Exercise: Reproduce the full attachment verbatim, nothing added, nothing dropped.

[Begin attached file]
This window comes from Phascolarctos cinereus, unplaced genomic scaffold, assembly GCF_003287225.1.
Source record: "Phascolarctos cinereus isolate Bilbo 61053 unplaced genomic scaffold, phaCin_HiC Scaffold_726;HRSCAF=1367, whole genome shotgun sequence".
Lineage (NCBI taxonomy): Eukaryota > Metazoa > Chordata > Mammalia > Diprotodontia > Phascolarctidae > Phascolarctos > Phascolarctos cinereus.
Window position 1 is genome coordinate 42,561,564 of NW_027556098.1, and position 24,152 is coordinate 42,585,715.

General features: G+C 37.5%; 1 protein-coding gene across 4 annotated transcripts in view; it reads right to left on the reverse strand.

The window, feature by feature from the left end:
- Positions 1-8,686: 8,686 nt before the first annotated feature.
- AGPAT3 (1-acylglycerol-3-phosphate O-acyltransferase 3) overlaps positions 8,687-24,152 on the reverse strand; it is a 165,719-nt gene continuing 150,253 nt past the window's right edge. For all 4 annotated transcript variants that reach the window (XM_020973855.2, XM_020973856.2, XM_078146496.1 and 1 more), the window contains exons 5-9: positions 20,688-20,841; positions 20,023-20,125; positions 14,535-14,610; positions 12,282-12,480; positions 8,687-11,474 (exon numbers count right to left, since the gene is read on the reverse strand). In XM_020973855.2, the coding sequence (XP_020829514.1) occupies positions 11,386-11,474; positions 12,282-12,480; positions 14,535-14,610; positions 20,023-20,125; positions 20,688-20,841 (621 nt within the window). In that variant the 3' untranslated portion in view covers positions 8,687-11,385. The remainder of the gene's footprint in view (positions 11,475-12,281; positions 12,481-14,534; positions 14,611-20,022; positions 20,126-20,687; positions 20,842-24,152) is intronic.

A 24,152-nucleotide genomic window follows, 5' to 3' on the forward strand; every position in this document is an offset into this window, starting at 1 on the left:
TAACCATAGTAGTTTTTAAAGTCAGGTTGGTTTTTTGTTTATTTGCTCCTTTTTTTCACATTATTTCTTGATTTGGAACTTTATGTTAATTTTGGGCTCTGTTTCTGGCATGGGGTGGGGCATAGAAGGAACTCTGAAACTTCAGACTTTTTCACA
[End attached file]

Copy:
This window comes from Phascolarctos cinereus, unplaced genomic scaffold, assembly GCF_003287225.1.
Source record: "Phascolarctos cinereus isolate Bilbo 61053 unplaced genomic scaffold, phaCin_HiC Scaffold_726;HRSCAF=1367, whole genome shotgun sequence".
Lineage (NCBI taxonomy): Eukaryota > Metazoa > Chordata > Mammalia > Diprotodontia > Phascolarctidae > Phascolarctos > Phascolarctos cinereus.
Window position 1 is genome coordinate 42,561,564 of NW_027556098.1, and position 24,152 is coordinate 42,585,715.

General features: G+C 37.5%; 1 protein-coding gene across 4 annotated transcripts in view; it reads right to left on the reverse strand.

The window, feature by feature from the left end:
- Positions 1-8,686: 8,686 nt before the first annotated feature.
- AGPAT3 (1-acylglycerol-3-phosphate O-acyltransferase 3) overlaps positions 8,687-24,152 on the reverse strand; it is a 165,719-nt gene continuing 150,253 nt past the window's right edge. For all 4 annotated transcript variants that reach the window (XM_020973855.2, XM_020973856.2, XM_078146496.1 and 1 more), the window contains exons 5-9: positions 20,688-20,841; positions 20,023-20,125; positions 14,535-14,610; positions 12,282-12,480; positions 8,687-11,474 (exon numbers count right to left, since the gene is read on the reverse strand). In XM_020973855.2, the coding sequence (XP_020829514.1) occupies positions 11,386-11,474; positions 12,282-12,480; positions 14,535-14,610; positions 20,023-20,125; positions 20,688-20,841 (621 nt within the window). In that variant the 3' untranslated portion in view covers positions 8,687-11,385. The remainder of the gene's footprint in view (positions 11,475-12,281; positions 12,481-14,534; positions 14,611-20,022; positions 20,126-20,687; positions 20,842-24,152) is intronic.

A 24,152-nucleotide genomic window follows, 5' to 3' on the forward strand; every position in this document is an offset into this window, starting at 1 on the left:
TAACCATAGTAGTTTTTAAAGTCAGGTTGGTTTTTTGTTTATTTGCTCCTTTTTTTCACATTATTTCTTGATTTGGAACTTTATGTTAATTTTGGGCTCTGTTTCTGGCATGGGGTGGGGCATAGAAGGAACTCTGAAACTTCAGACTTTTTCACA